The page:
# Calculate the number of moles of ... In 11g of carbon dioxideWatch

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#1
of C atoms and of O atoms. please can you explain too.
0
4 years ago
#2
(Original post by hedgehoghog)
of C atoms and of O atoms. please can you explain too.
I dropped chemistry after GCSE, so someone else may be better placed to answer this, but...

Mass = Mr x Moles where Mass = 11, Mr = 12 + 16 + 16 = 44.

Hence, Moles = 11/44 = 0.25 moles of CO2.

Thus, we have 0.25 x 1 = 0.25 moles of carbon and 0.25 x 2 = 0.50 moles of oxygen.

Hopefully that helps (and hopefully I'm correct).
1
4 years ago
#3
(Original post by SH0405)
I dropped chemistry after GCSE, so someone else may be better placed to answer this, but...

Mass = Mr x Moles where Mass = 11, Mr = 12 + 16 + 16 = 44.

Hence, Moles = 11/44 = 0.25 moles of CO2.

Thus, we have 0.25 x 1 = 0.25 moles of carbon and 0.25 x 2 = 0.50 moles of oxygen.

Hopefully that helps (and hopefully I'm correct).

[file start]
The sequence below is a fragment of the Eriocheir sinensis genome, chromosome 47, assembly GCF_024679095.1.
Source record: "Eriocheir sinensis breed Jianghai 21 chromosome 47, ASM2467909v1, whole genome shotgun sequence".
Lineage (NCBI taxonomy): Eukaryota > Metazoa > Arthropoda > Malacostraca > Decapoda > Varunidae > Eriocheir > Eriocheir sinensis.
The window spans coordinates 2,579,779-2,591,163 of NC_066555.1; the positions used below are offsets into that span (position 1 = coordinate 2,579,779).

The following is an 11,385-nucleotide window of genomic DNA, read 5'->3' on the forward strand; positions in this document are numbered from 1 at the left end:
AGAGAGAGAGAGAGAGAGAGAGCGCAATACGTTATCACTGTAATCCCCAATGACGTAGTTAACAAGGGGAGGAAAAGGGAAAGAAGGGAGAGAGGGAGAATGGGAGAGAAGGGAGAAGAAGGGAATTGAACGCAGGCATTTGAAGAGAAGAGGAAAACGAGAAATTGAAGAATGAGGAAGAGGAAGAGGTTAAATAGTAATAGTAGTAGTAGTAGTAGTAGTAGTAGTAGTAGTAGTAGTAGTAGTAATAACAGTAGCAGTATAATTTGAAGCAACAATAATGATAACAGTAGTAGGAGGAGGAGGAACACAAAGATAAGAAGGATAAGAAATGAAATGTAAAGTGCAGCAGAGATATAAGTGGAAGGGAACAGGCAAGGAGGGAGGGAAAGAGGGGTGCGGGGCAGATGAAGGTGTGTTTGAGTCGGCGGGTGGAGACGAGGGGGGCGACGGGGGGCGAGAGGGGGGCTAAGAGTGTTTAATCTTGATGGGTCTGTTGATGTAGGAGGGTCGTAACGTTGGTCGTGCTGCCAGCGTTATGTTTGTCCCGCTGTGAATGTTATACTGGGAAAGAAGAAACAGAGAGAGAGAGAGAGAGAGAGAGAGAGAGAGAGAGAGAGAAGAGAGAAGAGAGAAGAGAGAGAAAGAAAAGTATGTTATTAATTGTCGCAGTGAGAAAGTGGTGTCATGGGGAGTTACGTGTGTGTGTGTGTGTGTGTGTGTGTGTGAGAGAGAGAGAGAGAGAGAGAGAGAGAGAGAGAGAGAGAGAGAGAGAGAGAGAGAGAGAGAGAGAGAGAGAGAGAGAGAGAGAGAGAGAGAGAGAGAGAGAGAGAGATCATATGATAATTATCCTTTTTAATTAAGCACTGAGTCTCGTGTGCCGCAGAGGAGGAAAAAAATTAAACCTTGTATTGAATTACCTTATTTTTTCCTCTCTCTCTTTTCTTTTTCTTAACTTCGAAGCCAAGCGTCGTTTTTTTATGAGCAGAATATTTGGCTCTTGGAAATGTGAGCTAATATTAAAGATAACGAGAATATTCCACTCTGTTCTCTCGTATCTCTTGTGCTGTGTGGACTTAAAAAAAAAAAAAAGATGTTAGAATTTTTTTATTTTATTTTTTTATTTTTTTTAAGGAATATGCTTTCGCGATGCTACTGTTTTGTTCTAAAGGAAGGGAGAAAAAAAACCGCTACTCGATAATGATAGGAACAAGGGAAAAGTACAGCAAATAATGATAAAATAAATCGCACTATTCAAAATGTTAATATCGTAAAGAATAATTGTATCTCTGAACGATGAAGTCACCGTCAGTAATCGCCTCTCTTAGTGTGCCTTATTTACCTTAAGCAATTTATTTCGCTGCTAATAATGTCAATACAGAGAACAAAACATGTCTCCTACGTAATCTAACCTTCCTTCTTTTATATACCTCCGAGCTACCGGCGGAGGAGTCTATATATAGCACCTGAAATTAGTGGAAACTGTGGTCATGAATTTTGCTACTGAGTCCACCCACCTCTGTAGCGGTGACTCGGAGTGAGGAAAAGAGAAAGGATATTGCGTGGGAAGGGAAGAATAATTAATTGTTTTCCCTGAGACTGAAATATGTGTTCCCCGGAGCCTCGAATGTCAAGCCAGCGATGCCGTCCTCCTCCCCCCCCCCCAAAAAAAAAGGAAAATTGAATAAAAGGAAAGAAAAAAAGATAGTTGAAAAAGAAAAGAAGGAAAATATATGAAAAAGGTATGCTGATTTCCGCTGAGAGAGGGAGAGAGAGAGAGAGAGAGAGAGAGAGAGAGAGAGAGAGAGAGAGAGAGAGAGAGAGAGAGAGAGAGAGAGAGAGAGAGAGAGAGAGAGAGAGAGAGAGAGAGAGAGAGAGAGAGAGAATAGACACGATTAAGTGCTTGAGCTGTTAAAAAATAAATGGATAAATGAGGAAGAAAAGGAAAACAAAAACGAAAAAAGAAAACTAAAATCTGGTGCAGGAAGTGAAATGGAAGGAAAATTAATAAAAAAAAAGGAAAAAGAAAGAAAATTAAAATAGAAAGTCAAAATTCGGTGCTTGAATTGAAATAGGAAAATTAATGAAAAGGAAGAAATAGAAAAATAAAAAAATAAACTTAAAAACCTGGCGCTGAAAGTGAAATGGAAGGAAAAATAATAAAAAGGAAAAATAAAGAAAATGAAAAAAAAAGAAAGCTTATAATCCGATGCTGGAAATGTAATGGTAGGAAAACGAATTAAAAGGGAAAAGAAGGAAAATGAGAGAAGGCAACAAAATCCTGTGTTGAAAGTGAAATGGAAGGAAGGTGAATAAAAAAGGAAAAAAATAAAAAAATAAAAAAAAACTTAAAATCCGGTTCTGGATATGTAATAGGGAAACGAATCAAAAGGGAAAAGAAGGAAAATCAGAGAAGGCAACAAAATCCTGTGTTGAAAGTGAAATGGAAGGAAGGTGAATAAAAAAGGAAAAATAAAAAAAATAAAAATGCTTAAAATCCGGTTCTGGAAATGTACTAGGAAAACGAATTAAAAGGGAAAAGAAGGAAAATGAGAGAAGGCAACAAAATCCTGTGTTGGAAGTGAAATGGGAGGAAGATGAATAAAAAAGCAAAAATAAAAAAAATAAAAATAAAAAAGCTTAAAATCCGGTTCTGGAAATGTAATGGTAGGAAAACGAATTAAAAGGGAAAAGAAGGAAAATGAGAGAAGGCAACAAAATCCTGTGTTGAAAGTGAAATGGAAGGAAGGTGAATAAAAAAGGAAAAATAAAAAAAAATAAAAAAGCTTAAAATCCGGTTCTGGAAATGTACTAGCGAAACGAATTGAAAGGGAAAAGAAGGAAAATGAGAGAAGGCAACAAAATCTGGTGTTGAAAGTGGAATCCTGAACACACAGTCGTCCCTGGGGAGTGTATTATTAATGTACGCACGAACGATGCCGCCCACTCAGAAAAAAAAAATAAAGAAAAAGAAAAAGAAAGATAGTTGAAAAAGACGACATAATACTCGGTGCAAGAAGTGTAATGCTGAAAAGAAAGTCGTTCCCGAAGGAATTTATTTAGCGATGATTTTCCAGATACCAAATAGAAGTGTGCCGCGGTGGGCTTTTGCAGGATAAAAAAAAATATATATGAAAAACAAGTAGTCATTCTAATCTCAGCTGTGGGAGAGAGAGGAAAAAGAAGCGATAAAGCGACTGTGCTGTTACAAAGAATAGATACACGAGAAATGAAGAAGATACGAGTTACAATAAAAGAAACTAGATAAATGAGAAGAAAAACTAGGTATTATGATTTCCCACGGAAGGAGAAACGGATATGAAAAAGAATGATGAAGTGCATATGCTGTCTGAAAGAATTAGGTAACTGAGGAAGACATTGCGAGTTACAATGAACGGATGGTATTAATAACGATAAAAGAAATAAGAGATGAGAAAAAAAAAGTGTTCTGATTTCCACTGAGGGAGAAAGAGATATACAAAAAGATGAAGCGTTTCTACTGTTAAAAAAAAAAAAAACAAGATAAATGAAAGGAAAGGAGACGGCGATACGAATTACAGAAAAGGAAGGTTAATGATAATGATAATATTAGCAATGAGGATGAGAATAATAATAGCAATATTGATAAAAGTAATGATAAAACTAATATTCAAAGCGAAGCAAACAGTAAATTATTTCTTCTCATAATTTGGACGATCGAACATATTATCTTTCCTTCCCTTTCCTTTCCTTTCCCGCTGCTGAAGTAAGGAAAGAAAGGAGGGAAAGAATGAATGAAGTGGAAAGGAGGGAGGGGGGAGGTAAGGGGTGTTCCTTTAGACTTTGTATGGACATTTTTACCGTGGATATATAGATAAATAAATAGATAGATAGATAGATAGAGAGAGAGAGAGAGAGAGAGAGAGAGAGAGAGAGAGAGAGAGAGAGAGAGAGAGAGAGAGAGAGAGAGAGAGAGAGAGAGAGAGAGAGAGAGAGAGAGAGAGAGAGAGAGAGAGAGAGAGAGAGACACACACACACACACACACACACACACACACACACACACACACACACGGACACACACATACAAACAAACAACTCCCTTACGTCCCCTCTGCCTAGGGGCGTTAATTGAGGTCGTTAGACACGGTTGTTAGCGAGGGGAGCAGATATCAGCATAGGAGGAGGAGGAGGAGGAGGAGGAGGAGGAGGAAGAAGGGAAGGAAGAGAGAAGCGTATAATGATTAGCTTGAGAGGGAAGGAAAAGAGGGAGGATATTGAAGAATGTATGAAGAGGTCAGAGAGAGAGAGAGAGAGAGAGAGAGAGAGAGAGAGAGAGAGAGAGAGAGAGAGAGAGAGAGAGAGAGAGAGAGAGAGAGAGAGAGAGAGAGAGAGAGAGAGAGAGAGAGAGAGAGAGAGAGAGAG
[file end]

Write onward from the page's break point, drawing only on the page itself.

Correct
1
#4
(Original post by SH0405)
I dropped chemistry after GCSE, so someone else may be better placed to answer this, but...

Mass = Mr x Moles where Mass = 11, Mr = 12 + 16 + 16 = 44.

Hence, Moles = 11/44 = 0.25 moles of CO2.

Thus, we have 0.25 x 1 = 0.25 moles of carbon and 0.25 x 2 = 0.50 moles of oxygen.

Hopefully that helps (and hopefully I'm correct).
1
4 years ago
#5
(Original post by hedgehoghog)
No worries.
0
1 year ago
#6
(Original post by SubwayLover1)
Correct
can you tell me why its correct? like my teacher didnt explain it and im confused now
0
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